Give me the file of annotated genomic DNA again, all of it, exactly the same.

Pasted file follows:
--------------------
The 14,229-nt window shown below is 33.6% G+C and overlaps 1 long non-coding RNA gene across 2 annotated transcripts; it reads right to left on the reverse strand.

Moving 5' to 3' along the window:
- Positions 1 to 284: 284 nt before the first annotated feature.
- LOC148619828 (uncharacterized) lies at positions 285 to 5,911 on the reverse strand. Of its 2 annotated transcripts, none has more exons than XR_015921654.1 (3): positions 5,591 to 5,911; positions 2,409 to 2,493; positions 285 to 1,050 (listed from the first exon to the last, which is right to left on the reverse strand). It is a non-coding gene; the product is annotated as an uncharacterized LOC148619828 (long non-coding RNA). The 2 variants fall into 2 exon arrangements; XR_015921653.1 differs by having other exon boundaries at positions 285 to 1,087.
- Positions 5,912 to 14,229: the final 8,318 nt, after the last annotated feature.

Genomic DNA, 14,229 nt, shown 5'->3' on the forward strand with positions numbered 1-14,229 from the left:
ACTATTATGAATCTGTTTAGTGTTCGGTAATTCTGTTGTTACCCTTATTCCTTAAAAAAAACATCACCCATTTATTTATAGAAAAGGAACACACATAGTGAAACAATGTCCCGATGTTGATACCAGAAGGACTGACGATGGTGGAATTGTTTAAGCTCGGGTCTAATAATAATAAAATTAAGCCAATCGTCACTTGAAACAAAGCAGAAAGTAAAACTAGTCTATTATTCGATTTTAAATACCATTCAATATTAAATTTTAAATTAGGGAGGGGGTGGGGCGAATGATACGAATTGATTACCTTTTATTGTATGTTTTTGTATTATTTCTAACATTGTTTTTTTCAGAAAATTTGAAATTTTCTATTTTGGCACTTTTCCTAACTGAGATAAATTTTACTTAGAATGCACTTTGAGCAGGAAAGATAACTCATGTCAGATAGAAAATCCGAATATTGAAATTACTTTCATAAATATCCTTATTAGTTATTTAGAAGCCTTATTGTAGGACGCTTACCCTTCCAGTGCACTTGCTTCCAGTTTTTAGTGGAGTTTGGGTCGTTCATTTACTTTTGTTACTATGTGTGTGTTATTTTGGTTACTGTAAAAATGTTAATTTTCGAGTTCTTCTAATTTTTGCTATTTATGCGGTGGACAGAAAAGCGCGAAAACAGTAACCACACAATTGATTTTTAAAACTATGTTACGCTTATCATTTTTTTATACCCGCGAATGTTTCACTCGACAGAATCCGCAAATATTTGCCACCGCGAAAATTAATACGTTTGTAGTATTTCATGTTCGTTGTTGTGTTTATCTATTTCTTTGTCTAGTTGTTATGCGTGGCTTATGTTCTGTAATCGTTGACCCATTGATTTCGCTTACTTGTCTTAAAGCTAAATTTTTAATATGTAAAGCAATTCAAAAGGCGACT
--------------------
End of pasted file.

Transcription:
The 14,229-nt window shown below is 33.6% G+C and overlaps 1 long non-coding RNA gene across 2 annotated transcripts; it reads right to left on the reverse strand.

Moving 5' to 3' along the window:
- Positions 1 to 284: 284 nt before the first annotated feature.
- LOC148619828 (uncharacterized) lies at positions 285 to 5,911 on the reverse strand. Of its 2 annotated transcripts, none has more exons than XR_015921654.1 (3): positions 5,591 to 5,911; positions 2,409 to 2,493; positions 285 to 1,050 (listed from the first exon to the last, which is right to left on the reverse strand). It is a non-coding gene; the product is annotated as an uncharacterized LOC148619828 (long non-coding RNA). The 2 variants fall into 2 exon arrangements; XR_015921653.1 differs by having other exon boundaries at positions 285 to 1,087.
- Positions 5,912 to 14,229: the final 8,318 nt, after the last annotated feature.

Genomic DNA, 14,229 nt, shown 5'->3' on the forward strand with positions numbered 1-14,229 from the left:
ACTATTATGAATCTGTTTAGTGTTCGGTAATTCTGTTGTTACCCTTATTCCTTAAAAAAAACATCACCCATTTATTTATAGAAAAGGAACACACATAGTGAAACAATGTCCCGATGTTGATACCAGAAGGACTGACGATGGTGGAATTGTTTAAGCTCGGGTCTAATAATAATAAAATTAAGCCAATCGTCACTTGAAACAAAGCAGAAAGTAAAACTAGTCTATTATTCGATTTTAAATACCATTCAATATTAAATTTTAAATTAGGGAGGGGGTGGGGCGAATGATACGAATTGATTACCTTTTATTGTATGTTTTTGTATTATTTCTAACATTGTTTTTTTCAGAAAATTTGAAATTTTCTATTTTGGCACTTTTCCTAACTGAGATAAATTTTACTTAGAATGCACTTTGAGCAGGAAAGATAACTCATGTCAGATAGAAAATCCGAATATTGAAATTACTTTCATAAATATCCTTATTAGTTATTTAGAAGCCTTATTGTAGGACGCTTACCCTTCCAGTGCACTTGCTTCCAGTTTTTAGTGGAGTTTGGGTCGTTCATTTACTTTTGTTACTATGTGTGTGTTATTTTGGTTACTGTAAAAATGTTAATTTTCGAGTTCTTCTAATTTTTGCTATTTATGCGGTGGACAGAAAAGCGCGAAAACAGTAACCACACAATTGATTTTTAAAACTATGTTACGCTTATCATTTTTTTATACCCGCGAATGTTTCACTCGACAGAATCCGCAAATATTTGCCACCGCGAAAATTAATACGTTTGTAGTATTTCATGTTCGTTGTTGTGTTTATCTATTTCTTTGTCTAGTTGTTATGCGTGGCTTATGTTCTGTAATCGTTGACCCATTGATTTCGCTTACTTGTCTTAAAGCTAAATTTTTAATATGTAAAGCAATTCAAAAGGCGACT